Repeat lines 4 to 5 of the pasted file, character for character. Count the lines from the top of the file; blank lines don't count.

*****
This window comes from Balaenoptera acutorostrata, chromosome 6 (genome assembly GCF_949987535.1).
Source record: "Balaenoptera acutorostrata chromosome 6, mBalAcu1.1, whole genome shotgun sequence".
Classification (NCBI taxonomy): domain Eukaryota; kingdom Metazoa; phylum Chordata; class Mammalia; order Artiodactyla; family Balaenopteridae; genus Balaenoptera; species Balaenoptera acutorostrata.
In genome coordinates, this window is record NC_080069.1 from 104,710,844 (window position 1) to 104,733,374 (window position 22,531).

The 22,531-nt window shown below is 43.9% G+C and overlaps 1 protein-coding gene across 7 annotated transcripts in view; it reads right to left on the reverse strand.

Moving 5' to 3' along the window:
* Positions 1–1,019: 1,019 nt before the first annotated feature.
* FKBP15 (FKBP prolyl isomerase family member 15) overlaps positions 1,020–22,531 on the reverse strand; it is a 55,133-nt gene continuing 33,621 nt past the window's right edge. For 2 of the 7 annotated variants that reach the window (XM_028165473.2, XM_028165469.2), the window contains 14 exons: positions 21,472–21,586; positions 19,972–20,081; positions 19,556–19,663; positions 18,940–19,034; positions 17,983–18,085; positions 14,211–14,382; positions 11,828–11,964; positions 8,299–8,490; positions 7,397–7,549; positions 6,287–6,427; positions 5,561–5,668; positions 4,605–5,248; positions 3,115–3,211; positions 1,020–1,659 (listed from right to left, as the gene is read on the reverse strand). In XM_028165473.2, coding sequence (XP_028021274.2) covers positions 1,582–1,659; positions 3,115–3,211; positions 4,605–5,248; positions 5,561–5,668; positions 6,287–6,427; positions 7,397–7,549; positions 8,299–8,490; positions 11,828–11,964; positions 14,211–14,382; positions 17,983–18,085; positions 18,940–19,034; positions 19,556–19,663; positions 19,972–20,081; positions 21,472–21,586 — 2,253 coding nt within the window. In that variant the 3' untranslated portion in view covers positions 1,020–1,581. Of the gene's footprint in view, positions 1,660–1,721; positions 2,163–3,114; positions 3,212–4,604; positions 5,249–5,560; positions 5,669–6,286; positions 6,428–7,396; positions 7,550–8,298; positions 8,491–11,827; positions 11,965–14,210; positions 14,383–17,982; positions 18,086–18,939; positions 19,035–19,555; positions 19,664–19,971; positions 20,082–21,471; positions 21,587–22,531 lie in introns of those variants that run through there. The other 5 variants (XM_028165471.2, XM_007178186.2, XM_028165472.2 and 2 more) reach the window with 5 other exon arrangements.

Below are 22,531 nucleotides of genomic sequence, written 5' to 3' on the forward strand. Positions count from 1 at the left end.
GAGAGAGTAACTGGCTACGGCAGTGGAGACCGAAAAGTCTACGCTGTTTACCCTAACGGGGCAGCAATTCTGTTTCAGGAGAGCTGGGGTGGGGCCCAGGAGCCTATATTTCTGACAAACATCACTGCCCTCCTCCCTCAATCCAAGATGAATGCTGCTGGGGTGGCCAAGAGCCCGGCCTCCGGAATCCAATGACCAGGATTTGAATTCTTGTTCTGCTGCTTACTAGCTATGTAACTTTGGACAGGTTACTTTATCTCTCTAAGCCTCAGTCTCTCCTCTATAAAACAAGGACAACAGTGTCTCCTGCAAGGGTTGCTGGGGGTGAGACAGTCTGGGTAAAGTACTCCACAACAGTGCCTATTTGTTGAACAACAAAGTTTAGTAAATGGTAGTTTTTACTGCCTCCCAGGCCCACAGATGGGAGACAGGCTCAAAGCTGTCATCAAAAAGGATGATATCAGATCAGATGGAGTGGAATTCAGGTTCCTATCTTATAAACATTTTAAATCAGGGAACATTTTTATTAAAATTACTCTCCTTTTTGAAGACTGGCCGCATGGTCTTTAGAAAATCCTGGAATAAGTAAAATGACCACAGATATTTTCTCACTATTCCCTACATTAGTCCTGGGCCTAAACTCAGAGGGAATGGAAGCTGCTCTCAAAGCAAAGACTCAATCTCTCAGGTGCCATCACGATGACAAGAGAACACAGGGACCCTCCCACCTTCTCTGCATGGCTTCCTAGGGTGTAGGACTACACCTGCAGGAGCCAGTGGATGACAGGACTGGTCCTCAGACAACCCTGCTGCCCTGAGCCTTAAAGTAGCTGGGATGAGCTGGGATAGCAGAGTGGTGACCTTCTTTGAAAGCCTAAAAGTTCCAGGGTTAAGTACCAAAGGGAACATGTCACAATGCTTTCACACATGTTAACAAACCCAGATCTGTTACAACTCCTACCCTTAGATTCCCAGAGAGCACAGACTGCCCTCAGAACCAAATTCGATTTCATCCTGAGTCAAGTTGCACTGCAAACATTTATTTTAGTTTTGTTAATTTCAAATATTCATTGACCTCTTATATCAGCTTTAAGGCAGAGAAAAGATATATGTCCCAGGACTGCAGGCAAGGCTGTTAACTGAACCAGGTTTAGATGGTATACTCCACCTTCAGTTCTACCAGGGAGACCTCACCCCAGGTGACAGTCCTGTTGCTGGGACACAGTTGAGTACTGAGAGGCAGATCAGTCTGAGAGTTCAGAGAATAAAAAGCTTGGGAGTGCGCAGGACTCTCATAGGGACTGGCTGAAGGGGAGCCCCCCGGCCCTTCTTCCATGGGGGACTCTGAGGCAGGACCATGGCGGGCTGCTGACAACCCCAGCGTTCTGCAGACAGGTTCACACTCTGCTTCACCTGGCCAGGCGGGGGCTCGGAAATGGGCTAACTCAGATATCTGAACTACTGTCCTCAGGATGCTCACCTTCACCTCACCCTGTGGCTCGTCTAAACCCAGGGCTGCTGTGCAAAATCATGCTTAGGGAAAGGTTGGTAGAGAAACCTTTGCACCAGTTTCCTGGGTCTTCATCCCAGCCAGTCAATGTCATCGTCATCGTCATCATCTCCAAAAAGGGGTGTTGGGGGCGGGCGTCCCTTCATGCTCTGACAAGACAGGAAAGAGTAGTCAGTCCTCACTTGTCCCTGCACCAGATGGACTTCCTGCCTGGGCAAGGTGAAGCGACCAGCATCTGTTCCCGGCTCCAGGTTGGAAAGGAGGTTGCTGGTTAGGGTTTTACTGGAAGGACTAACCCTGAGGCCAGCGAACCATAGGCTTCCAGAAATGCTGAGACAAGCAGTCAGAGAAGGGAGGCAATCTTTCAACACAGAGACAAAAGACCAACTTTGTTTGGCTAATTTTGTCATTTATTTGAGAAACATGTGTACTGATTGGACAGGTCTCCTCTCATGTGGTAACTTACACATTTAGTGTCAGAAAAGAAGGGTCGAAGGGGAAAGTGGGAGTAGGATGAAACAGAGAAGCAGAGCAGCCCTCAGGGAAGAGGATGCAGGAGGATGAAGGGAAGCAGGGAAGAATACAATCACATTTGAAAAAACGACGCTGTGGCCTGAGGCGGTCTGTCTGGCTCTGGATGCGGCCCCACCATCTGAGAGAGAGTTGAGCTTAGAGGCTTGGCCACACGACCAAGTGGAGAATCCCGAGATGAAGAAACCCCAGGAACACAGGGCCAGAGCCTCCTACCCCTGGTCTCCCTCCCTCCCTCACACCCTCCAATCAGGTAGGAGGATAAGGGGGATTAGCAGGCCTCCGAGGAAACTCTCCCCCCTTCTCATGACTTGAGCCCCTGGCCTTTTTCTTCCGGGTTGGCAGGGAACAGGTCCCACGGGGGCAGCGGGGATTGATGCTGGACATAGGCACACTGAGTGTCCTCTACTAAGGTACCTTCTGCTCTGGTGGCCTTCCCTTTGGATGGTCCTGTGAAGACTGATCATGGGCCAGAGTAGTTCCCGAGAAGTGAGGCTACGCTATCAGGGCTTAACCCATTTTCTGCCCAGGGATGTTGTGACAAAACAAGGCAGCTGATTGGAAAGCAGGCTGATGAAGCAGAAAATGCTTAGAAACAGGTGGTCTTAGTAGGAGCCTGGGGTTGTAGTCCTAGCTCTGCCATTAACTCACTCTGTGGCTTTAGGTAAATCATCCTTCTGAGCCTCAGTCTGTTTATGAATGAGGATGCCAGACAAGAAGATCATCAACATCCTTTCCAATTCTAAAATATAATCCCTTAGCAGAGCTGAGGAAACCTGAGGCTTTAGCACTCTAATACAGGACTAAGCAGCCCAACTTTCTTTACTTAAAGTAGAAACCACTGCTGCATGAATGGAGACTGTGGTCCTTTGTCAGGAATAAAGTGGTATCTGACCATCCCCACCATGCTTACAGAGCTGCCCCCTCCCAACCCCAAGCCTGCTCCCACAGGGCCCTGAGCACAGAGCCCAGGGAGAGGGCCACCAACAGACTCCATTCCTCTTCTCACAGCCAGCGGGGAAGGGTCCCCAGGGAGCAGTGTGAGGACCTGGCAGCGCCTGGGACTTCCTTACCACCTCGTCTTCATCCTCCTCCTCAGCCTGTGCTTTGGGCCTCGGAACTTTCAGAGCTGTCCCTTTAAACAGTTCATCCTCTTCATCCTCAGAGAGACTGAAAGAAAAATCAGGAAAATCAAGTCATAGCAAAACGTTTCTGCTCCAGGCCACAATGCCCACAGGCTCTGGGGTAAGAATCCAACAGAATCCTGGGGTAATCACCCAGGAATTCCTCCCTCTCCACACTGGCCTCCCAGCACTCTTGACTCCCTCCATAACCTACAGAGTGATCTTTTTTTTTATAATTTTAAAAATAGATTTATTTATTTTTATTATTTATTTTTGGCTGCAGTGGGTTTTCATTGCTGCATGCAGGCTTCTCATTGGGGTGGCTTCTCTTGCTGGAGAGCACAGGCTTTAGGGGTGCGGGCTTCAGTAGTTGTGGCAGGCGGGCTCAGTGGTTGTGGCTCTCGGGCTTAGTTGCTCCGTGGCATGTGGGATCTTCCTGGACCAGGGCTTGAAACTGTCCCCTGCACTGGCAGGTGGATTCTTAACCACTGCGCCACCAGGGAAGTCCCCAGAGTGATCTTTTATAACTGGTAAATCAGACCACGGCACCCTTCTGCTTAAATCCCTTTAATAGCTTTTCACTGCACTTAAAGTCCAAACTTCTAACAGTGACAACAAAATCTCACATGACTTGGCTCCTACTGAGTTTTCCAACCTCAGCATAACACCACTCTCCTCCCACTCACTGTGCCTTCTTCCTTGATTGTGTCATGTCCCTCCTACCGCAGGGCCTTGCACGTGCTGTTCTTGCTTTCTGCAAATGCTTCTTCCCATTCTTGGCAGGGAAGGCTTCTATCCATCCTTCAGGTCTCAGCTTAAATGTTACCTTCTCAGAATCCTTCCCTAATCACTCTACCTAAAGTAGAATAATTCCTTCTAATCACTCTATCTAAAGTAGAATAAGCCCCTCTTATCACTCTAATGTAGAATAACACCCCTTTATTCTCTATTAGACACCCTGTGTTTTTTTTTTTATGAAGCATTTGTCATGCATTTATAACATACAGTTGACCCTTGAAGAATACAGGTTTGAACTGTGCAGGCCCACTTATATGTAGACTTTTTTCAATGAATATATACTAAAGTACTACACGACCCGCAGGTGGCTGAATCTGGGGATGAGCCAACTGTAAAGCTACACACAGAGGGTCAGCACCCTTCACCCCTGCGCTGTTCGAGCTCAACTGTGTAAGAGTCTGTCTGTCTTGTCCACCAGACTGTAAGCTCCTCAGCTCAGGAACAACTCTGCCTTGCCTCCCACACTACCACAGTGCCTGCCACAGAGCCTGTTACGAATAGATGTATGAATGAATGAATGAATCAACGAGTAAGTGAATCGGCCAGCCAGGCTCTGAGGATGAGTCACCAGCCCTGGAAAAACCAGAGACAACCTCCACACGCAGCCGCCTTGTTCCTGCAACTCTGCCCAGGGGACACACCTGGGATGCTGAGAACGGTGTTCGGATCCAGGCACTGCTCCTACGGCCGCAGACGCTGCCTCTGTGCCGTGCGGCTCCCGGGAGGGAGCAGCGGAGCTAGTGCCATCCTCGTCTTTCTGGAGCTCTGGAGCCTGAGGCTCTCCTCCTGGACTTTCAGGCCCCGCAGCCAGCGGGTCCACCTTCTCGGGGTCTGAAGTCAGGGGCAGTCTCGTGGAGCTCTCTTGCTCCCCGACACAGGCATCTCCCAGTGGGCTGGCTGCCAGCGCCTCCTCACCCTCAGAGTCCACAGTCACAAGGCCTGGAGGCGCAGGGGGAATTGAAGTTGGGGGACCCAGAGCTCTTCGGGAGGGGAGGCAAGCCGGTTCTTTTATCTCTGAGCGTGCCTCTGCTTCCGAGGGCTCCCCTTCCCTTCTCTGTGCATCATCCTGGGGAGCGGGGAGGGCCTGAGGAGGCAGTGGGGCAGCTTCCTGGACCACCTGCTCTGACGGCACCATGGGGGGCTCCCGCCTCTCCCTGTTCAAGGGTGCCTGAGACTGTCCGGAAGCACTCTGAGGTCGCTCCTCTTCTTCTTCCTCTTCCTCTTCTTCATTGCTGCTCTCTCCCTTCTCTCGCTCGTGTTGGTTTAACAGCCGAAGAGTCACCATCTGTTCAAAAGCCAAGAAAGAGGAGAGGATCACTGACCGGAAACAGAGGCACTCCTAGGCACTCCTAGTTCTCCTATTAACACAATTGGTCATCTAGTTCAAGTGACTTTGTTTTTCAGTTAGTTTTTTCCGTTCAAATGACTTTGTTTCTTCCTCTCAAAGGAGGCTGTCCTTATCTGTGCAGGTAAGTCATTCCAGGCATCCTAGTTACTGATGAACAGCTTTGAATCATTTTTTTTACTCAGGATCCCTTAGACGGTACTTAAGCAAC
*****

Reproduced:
In genome coordinates, this window is record NC_080069.1 from 104,710,844 (window position 1) to 104,733,374 (window position 22,531).

The 22,531-nt window shown below is 43.9% G+C and overlaps 1 protein-coding gene across 7 annotated transcripts in view; it reads right to left on the reverse strand.